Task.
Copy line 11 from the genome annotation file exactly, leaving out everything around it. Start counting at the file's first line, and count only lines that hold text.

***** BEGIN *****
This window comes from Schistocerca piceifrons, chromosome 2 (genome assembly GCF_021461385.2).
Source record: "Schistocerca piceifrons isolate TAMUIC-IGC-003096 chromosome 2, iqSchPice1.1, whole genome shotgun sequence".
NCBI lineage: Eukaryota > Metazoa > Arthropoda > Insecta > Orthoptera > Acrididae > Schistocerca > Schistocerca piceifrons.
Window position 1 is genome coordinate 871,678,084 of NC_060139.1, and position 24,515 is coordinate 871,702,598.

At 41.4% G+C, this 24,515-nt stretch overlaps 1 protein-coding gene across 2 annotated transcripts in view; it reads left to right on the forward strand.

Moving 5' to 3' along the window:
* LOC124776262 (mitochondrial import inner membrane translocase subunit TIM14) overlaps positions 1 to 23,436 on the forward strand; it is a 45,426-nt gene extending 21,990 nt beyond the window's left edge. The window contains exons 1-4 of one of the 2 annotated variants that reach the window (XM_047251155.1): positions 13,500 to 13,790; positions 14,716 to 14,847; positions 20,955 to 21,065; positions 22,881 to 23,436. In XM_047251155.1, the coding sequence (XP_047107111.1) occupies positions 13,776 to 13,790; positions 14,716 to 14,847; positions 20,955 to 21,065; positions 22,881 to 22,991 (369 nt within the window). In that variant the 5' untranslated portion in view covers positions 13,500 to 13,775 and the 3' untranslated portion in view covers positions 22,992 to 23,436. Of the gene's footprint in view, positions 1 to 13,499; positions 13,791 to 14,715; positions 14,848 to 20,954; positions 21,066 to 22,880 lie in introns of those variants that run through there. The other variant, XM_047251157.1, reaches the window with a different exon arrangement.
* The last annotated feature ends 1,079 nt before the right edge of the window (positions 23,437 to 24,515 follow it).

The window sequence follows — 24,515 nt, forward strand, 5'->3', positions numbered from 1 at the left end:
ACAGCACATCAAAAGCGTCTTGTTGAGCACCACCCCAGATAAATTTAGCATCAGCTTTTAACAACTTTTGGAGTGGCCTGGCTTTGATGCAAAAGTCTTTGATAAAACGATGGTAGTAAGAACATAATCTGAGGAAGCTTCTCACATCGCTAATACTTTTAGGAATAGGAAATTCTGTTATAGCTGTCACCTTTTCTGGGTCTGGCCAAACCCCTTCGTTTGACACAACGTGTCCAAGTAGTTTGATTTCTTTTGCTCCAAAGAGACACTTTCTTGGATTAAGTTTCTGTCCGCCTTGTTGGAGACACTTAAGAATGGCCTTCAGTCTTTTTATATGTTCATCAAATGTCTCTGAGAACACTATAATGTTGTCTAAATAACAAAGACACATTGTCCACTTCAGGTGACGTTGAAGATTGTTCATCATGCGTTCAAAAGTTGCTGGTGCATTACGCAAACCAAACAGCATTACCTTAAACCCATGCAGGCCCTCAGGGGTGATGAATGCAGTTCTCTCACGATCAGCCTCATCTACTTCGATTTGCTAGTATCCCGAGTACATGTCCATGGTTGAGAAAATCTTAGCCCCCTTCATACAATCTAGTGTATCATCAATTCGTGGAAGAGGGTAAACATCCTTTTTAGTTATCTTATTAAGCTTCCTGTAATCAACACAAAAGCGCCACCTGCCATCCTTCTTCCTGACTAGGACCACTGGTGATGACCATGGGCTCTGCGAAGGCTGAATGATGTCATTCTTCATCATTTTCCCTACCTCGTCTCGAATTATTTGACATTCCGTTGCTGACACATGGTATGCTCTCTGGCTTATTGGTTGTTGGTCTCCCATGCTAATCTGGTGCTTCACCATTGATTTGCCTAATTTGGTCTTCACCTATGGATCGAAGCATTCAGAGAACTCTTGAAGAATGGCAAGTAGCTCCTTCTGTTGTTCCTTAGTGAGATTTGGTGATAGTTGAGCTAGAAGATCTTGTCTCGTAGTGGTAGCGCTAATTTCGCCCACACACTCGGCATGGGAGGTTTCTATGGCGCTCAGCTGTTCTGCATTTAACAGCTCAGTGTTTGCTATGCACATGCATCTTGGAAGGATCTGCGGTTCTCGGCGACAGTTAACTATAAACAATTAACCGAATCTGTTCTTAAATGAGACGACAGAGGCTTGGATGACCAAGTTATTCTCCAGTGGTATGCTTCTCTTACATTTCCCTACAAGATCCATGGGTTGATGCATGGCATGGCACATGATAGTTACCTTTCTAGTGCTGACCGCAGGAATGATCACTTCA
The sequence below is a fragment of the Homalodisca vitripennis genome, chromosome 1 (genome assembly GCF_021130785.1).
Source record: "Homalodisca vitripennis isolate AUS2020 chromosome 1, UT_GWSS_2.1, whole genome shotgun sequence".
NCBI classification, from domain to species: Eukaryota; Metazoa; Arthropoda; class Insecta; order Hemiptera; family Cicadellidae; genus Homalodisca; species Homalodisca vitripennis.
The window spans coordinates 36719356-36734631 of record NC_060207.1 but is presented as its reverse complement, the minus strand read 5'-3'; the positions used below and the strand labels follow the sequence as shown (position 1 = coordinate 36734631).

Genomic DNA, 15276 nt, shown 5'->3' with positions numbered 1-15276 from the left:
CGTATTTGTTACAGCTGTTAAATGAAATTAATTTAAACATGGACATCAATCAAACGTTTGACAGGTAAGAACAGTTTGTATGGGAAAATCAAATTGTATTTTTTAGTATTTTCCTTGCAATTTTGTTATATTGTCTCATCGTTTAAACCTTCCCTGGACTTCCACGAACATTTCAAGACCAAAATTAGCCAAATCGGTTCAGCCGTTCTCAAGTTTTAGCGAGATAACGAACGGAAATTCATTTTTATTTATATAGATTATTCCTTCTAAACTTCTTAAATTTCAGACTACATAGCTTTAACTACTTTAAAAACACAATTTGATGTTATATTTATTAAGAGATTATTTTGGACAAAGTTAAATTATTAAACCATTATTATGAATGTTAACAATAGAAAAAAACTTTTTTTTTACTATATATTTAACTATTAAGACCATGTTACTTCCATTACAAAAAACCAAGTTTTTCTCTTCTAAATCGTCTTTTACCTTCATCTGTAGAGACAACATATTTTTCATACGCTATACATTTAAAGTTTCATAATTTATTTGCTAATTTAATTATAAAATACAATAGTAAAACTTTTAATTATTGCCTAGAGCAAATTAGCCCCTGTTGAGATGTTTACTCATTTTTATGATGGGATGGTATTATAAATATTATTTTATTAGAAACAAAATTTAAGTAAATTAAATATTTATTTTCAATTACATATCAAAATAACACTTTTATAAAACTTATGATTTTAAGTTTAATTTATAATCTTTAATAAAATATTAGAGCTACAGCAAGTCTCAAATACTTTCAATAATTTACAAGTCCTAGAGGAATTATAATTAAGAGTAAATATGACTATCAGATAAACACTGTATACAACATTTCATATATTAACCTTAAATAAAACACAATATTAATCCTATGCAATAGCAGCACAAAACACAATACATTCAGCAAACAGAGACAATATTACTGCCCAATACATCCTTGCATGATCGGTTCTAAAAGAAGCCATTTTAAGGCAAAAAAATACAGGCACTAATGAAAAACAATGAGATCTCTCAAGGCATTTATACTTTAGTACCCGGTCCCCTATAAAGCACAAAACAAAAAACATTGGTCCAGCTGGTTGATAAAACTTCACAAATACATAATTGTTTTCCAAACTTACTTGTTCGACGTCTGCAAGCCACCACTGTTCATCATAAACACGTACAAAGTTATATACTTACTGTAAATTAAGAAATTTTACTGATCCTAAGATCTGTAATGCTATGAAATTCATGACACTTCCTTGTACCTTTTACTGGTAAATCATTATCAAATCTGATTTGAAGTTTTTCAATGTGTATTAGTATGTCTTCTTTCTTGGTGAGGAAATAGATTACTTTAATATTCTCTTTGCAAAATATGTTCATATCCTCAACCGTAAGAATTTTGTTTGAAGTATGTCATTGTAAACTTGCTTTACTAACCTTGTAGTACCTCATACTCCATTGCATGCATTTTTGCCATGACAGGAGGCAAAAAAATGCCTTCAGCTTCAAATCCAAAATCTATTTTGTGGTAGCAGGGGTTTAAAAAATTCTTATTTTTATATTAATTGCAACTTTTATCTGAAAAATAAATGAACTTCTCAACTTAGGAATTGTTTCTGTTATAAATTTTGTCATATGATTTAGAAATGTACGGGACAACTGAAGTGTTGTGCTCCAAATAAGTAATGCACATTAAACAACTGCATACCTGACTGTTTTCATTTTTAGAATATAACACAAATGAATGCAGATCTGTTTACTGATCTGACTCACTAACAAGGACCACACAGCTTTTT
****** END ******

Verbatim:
The sequence below is a fragment of the Homalodisca vitripennis genome, chromosome 1 (genome assembly GCF_021130785.1).